Cortisone king Flintoff ready for Test

Not for the first time, Andrew Flintoff got the needle yesterday to ensure his presence in England's team for the fifth Test against South Africa. This had nothing to do with the eternally mild-mannered "Freddie" losing his temper, but with the injection of another dose of cortisone into his troublesome left ankle.

Not for the first time, Andrew Flintoff got the needle yesterday to ensure his presence in England's team for the fifth Test against South Africa. This had nothing to do with the eternally mild-mannered "Freddie" losing his temper, but with the injection of another dose of cortisone into his troublesome left ankle.

Flintoff's body is swimming with the stuff. His now healed long-term back injury required regular doses, including two injections last summer. Now there is speculation that he might go home before the one-day series to have an operation to repair the bone spur for good.

The official line was that the all-rounder had the injection following a scan and the injury will be reviewed after the Test. Flintoff himself said he did not know what was likely to happen.

In the absence of decisive information, bits of the puzzle seemed to fall into place and may well amount to more than conspiracy theory. Flintoff could, of course, play in the limited-overs matches as a batsman alone because of his singular talent, but England have called up Kevin Pietersen - another man who hits the ball hard and long, and can do so from the first ball.

If he was sent home there would be two benefits. Flintoff could have surgery and then plenty of time to convalesce before the Ashes series, and Pietersen could gain more international experience.

The immediate future of the fast bowler, Stephen Harmison, is also confused. He is likely to play in the Test, but his presence for the series of seven matches is far from certain. More bowling might tear his swollen calf. And with Flintoff gone, Harmison's tiredness may be exacerbated in a hectic two weeks. However, he will have been lifted yesterday by the praise of his coach, Duncan Fletcher.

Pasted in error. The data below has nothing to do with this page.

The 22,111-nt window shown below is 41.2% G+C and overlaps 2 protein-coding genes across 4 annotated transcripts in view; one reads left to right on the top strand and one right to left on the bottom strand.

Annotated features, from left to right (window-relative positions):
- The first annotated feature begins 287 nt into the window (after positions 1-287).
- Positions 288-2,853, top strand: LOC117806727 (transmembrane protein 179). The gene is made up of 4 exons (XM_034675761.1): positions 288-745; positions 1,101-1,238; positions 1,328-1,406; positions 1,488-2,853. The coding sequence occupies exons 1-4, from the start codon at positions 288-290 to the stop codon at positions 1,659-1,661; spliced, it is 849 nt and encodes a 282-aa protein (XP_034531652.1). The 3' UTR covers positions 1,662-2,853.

Fletcher reminded people of Harmison's significant role while Matthew Hoggard was picking up the wickets in England's magnificent 77-run victory on Monday. "I thought the other bowlers fed off him because he gives the batsmen a hard time with the new ball and that creates pressure. If it wasn't for his overs the other bowlers might not have taken wickets."

England's problems are minor, however, compared to those of South Africa, who must win the fifth Test at Centurion, starting on Friday, to level the series. The Proteas dropped the fast bowler Dale Steyn and the batsman Hashim Amla from their squad yesterday. Charl Langeveldt could recover from his broken finger - with Andre Nel on stand-by - while the hapless Boeta Dippenaar may be dropped. There is the smell of South African panic in the air.

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